Writer Judith Krantz, whose million-selling novels such as Scruples and Princess Daisy engrossed readers worldwide with their steamy tales of the rich and beautiful, died Saturday at her Bel-Air home. She was 91. Krantz's son Tony Krantz, a TV executive, confirmed her death by natural causes on Sunday afternoon. He said he'd hoped to re-create the Scruples miniseries before she died but it is still in the works. "She had this rare combination of commercial and creative," he said. Krantz wrote for Cosmopolitan and Ladies Home Journal magazines before discovering, at age 50, the talent for fiction that made her rich and famous like the characters she created, the AP reports. Her first novel—Scruples in 1978—became a best-seller, as did the nine that followed.
Krantz's books have been translated into 52 languages and sold more than 85 million copies worldwide. They inspired a series of hit miniseries with the help of her husband, film and television producer Steve Krantz. She filled her stories with delicious details about her characters' lavish lifestyles—designer clothes, luxurious estates—and enviable romances. And she spared no specifics when it came to sex. When she was just 16, she enrolled in Wellesley College, but when she could earn no better than a B in a short story class, she decided she wasn't good enough to write fiction. "I believed that if I couldn't write 'literature,' I shouldn't write at all," she was quoted as saying in a profile on Wellesley's website in 2001. "Now, I would say to young women, do something you have a true feeling for, no matter how little talent you may believe you have," she added. "Let no masterwork be your goal—a modest goal may lead you further than you dream."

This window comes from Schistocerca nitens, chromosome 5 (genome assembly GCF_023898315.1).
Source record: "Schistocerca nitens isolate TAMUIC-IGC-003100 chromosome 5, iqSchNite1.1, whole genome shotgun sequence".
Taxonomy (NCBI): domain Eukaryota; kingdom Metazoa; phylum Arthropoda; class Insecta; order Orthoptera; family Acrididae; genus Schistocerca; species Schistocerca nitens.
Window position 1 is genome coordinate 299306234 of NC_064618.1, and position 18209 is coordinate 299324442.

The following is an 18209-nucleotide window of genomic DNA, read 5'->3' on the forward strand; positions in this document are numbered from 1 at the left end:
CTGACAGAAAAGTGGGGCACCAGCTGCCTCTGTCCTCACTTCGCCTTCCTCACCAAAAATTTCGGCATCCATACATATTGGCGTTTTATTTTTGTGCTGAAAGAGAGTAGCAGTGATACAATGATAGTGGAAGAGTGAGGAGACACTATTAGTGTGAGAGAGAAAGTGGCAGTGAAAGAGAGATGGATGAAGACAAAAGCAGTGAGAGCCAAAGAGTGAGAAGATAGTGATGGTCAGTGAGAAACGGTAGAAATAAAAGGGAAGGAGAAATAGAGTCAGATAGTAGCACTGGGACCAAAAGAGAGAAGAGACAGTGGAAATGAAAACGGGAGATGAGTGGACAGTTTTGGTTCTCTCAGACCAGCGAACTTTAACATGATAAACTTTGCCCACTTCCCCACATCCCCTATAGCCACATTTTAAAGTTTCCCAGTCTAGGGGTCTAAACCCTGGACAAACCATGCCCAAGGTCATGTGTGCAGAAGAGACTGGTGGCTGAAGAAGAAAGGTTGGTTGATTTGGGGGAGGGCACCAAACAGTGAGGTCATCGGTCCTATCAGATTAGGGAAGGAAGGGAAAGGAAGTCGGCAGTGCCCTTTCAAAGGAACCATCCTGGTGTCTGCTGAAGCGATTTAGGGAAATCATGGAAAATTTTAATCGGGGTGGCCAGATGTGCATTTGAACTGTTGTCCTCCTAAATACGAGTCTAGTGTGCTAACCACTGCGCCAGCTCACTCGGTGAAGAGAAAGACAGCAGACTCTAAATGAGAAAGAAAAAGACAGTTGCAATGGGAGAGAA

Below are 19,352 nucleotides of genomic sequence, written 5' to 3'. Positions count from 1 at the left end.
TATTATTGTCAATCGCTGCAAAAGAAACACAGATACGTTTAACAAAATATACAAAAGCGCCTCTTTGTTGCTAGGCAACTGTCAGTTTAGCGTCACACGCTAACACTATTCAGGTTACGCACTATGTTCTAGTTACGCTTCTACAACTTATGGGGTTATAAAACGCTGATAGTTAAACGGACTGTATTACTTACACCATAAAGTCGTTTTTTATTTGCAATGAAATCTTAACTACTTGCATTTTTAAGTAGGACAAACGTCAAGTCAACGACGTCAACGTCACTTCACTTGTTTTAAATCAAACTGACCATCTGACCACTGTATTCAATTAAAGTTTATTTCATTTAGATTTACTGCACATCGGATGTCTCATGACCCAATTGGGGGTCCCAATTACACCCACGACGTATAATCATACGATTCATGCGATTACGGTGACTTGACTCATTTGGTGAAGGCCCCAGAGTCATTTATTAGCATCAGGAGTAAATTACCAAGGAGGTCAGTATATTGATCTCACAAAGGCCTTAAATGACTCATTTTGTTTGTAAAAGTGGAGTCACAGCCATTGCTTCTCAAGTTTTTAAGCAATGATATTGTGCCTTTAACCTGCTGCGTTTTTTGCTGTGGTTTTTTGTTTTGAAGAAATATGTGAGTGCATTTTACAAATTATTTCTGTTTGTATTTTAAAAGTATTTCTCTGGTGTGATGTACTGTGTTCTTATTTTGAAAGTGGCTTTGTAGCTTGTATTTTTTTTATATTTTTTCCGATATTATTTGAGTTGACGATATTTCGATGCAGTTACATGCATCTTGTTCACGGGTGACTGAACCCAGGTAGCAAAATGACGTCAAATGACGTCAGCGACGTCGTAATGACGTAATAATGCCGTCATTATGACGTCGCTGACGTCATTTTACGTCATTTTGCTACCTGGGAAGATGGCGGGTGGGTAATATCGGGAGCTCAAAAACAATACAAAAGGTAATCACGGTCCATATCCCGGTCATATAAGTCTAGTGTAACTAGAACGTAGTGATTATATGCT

(Read more obituary